Regardless of the huge manpower and material cost of the war, architectural standards were upheld and a plain neo-Georgian style typified many of the larger government factories.
In contrast to this conservative face, many of their workshops adhered to the most up-to-date principles of factory organisation. Following the theories of scientific management advocated by the American Frederick Taylor, mass production of complex items was broken down into individual tasks. In the munitions industry it was known as ‘dilution’. In the past a skilled worker might undertake a number of processes to produce a single item.
Under the new system an unskilled worker might carry out just a single task. Workshops were laid out to create logical production lines, often with electric motors powering individual machines.
Increasing concern was shown for the well-being of the work force, especially for the growing numbers of women and of boys below conscription age.
Works canteens became commonplace, many factories also grew their own vegetables, and at Barnbow, West Yorkshire, a herd of cows was kept for fresh milk.
At the outbreak of war Great Britain had been an industrialised nation for nearly two centuries and most large towns had engineering works, often manufacturing agricultural machinery. This local engineering know-how, applied by firms with little or no experience of armaments work, produced some of most inventive weapons designed to break the deadlock of the trenches. Famously, the agricultural engineers of William Foster, Lincoln, produced the first tanks. William Mills of Birmingham developed a hand grenade that took his name, and the civil engineer Wilfred Stokes, trained by the Great Western Railway, developed a new type of trench mortar. This well-established industrial base was in sharp contrast to many of the belligerent powers, especially in Eastern Europe, whose economies remained essentially agrarian.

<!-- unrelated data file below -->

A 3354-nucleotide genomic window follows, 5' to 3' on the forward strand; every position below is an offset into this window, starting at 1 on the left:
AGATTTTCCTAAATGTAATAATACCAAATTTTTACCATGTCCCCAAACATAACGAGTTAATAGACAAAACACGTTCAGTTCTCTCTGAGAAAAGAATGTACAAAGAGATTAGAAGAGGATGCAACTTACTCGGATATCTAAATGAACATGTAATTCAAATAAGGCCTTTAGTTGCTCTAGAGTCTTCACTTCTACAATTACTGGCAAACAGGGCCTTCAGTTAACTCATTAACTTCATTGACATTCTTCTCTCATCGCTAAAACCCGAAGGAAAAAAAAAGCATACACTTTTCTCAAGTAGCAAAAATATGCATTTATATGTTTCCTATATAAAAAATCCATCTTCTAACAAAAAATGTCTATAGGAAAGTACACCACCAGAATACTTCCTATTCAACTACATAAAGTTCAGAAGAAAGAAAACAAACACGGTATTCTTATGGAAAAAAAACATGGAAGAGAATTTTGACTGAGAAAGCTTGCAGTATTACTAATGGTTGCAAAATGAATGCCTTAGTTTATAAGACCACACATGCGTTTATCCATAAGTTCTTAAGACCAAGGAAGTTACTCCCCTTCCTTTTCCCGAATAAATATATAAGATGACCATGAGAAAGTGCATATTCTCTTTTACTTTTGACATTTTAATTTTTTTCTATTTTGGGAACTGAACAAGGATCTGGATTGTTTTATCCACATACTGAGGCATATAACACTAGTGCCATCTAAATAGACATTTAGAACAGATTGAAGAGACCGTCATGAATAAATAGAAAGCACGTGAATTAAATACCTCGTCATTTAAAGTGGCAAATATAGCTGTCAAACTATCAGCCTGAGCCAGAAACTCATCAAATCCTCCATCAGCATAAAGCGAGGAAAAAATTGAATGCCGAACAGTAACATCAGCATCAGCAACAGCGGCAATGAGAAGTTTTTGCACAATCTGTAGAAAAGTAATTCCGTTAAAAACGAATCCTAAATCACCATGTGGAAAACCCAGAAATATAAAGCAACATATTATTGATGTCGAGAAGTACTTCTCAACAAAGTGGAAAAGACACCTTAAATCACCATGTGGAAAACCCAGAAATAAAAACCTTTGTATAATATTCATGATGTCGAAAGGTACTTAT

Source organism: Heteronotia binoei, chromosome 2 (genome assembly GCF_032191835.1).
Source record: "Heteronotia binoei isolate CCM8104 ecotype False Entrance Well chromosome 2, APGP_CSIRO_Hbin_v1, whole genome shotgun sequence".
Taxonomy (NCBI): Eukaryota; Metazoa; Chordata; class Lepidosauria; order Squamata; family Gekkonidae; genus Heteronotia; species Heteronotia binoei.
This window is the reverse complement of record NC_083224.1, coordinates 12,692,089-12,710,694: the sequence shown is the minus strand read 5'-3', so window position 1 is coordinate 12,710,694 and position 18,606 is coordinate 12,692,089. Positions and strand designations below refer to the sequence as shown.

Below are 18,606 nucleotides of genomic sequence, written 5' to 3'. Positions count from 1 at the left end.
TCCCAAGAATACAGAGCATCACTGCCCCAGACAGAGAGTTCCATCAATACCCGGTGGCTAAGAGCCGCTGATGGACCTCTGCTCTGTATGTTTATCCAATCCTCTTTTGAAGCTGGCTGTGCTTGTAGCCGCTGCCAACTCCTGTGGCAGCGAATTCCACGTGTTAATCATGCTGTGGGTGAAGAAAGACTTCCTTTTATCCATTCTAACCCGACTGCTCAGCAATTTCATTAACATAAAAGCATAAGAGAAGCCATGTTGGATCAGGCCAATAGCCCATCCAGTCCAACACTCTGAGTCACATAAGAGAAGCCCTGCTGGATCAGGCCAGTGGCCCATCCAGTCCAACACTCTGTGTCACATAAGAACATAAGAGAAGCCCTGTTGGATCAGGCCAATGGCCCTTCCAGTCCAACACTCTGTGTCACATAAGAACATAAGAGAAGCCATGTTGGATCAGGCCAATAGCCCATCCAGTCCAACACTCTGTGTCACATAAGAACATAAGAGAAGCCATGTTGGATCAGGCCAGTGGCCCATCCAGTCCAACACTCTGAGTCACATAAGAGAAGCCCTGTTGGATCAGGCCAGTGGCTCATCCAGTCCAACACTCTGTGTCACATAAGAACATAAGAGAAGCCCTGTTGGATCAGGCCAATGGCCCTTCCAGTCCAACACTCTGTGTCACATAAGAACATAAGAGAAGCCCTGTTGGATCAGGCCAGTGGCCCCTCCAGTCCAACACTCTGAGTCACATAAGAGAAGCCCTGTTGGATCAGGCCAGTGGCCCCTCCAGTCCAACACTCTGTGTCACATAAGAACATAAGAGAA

Gathering evidence of wartime industrial production
The centennial period has provided an opportunity to review what survives of this great enterprise. The project also illustrated the challenges of studying the industry of the recent past. As might be expected of a government department, the Ministry of Munitions kept meticulous lists of the factories under its direct control. Many of the factories were, however, only given general addresses and a century later it required considerable detective work to locate the individual works. On Clyde Street in Bootle, Liverpool, it is known that the Technical Engineering Company was producing gauges used in shell manufacture. However, it would require a significant amount of perhaps fruitless local research in attempts to pinpoint the exact building.